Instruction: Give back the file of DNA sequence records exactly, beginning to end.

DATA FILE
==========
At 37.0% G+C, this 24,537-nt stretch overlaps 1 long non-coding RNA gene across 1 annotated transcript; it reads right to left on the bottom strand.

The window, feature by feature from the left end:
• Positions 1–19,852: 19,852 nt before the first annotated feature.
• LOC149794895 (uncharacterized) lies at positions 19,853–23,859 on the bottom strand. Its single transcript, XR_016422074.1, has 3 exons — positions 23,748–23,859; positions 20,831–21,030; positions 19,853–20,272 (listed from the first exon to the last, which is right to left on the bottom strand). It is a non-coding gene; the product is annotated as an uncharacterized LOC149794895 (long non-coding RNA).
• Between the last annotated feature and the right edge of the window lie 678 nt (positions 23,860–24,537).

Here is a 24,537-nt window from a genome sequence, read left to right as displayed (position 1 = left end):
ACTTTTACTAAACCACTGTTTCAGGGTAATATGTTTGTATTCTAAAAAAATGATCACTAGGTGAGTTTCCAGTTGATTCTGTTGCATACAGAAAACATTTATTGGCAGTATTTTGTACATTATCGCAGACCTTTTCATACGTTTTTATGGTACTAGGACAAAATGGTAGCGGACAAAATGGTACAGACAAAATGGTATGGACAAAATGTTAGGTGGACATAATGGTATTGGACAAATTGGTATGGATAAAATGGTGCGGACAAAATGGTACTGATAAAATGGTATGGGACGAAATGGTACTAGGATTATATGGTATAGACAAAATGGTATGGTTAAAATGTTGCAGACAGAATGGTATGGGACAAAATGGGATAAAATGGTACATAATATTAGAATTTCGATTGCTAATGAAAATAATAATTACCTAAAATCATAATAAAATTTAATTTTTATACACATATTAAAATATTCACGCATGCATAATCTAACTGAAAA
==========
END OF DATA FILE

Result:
At 37.0% G+C, this 24,537-nt stretch overlaps 1 long non-coding RNA gene across 1 annotated transcript; it reads right to left on the bottom strand.

The window, feature by feature from the left end:
• Positions 1–19,852: 19,852 nt before the first annotated feature.
• LOC149794895 (uncharacterized) lies at positions 19,853–23,859 on the bottom strand. Its single transcript, XR_016422074.1, has 3 exons — positions 23,748–23,859; positions 20,831–21,030; positions 19,853–20,272 (listed from the first exon to the last, which is right to left on the bottom strand). It is a non-coding gene; the product is annotated as an uncharacterized LOC149794895 (long non-coding RNA).
• Between the last annotated feature and the right edge of the window lie 678 nt (positions 23,860–24,537).

Here is a 24,537-nt window from a genome sequence, read left to right as displayed (position 1 = left end):
ACTTTTACTAAACCACTGTTTCAGGGTAATATGTTTGTATTCTAAAAAAATGATCACTAGGTGAGTTTCCAGTTGATTCTGTTGCATACAGAAAACATTTATTGGCAGTATTTTGTACATTATCGCAGACCTTTTCATACGTTTTTATGGTACTAGGACAAAATGGTAGCGGACAAAATGGTACAGACAAAATGGTATGGACAAAATGTTAGGTGGACATAATGGTATTGGACAAATTGGTATGGATAAAATGGTGCGGACAAAATGGTACTGATAAAATGGTATGGGACGAAATGGTACTAGGATTATATGGTATAGACAAAATGGTATGGTTAAAATGTTGCAGACAGAATGGTATGGGACAAAATGGGATAAAATGGTACATAATATTAGAATTTCGATTGCTAATGAAAATAATAATTACCTAAAATCATAATAAAATTTAATTTTTATACACATATTAAAATATTCACGCATGCATAATCTAACTGAAAA